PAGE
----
Repair of Door Locks on a Subaru Legacy

by Gary Friesen
November 4, 1996

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If your Legacy's door locks insist on locking themselves every time you try to open the door, you probably have a bad "Lock Remote."  The Lock Remote consists of a plastic rocker Toggle that locks/unlocks, and a chrome handle that releases or opens the door.  Here is an explanation of what is causing the problem and two ways to fix it.

In the Lock Remote there is a spring that brings the opener handle back to the resting position after you have pulled it to open the door.  It is a coil spring with one end on the door opener handle and the other end is held on a small piece of plastic that holds it in place to keep spring tension against the opener handle.  When the small piece of plastic that holds the end of the spring breaks, that end of the spring then pushes against the inside of the forward end of the Toggle.  When the handle is pulled, the spring exerts a force against the Toggle and causes it to lock.  You can open the door when this happens by pressing on the unlock button (forward end of Toggle) as you pull the opener handle.

The popular cure is to buy a new Lock Remote and install it.  I have come up with a way to repair the existing Lock Remote and my fix should last longer than a new Lock Remote, since a new one can be expected to break also.

I will explain how to remove it from the door for those of you who will be doing this yourself, as well as how to repair the Lock Remote.  I will refer to each side of the Lock Remote mechanism as it is oriented when installed in the car.  The front is the end toward the front of the car and the outside is the side that faces the outside of the car, etc.

I recommend reading this text at least twice before using it as guidance as you do the work.  Some parts are fragile and I believe that understanding what is printed here may save you from damaging some parts.

Removal of Door Panel and Lock Remote:

Open the door.  Open the window about 3 inches.  Remove the upper and lower screws that secure the armrest to the door that have phillips heads and are concealed.  The upper one is behind a black foam plug that resembles one of those foam earplugs and can be plucked out with a pair of sharp nose pliers.  The lower one is behind a square 1 inch plastic access panel that can be pried away with a screwdriver.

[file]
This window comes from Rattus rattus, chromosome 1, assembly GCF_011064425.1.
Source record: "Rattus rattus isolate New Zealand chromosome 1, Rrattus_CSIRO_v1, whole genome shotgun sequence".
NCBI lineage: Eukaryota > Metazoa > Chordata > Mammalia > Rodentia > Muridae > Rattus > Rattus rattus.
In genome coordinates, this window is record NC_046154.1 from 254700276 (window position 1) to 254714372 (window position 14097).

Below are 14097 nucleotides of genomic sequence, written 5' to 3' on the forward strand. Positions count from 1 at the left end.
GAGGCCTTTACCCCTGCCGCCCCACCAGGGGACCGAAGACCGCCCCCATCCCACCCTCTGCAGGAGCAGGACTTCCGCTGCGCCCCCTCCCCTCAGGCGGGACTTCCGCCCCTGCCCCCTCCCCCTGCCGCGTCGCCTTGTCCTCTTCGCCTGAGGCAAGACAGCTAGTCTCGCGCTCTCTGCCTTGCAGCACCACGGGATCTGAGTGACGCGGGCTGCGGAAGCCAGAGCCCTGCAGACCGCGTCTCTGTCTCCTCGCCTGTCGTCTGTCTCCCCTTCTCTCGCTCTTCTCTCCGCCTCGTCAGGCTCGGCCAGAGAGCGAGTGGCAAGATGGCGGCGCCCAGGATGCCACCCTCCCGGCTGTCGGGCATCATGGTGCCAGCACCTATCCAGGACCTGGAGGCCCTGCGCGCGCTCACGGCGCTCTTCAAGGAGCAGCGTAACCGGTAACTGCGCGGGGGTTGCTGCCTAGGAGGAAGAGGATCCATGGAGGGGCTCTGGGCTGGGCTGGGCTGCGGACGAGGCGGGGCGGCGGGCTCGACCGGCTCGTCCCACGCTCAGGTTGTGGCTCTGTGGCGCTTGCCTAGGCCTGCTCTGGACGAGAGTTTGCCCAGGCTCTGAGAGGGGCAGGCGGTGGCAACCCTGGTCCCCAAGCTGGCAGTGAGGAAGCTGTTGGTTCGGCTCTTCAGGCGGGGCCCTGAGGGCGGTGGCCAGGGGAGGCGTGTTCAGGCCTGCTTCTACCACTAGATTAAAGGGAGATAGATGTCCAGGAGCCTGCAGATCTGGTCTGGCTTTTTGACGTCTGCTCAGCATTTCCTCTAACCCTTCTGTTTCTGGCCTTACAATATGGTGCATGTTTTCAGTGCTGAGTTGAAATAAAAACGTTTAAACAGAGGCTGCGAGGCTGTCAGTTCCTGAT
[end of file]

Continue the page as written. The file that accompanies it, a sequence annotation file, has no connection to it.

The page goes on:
Remove the rectangular trim piece that is around the Remote.  This is done by inserting a thin flat object such as a butter knife or a thin flat blade screwdriver between the trim and the Remote at the top-center and the bottom-center while gently pulling inward on the trim piece.  The clips on the trim piece are grasping on the upper and lower outside edges of the Remote.  They need to be flexed upward (upper) and downward (lower) away from the Remote.  Be Careful, they are fragile. Once the two clips mentioned are free of the Remote, apply a slight rearward pressure to unclip the rear fastener that is clipped around the rear side of the Remote.

Lift the edge of the perimeter of the door liner at all edges except the top edge.  There are about 3-4 plastic fastener snaps, per edge, that will come unsnapped as you pull the liner away about 2 inches. When you pull part of the liner away from the door, your fingers can be inserted between the door and liner so that you can feel where the next fastener to be released is.  Try to lift close to each fastener as the door panel material is rather fragile on most cars.  When the liner is detached at the front, back, and bottom edges, pull it away about 4 inches and lift it upwards to unhook it from the top edge.  It hangs by a lip at the top.  Now disconnect the wiring harness from the panel by pushing on the release clip on the male (door) side of the plug and pulling it out of the female (panel) side.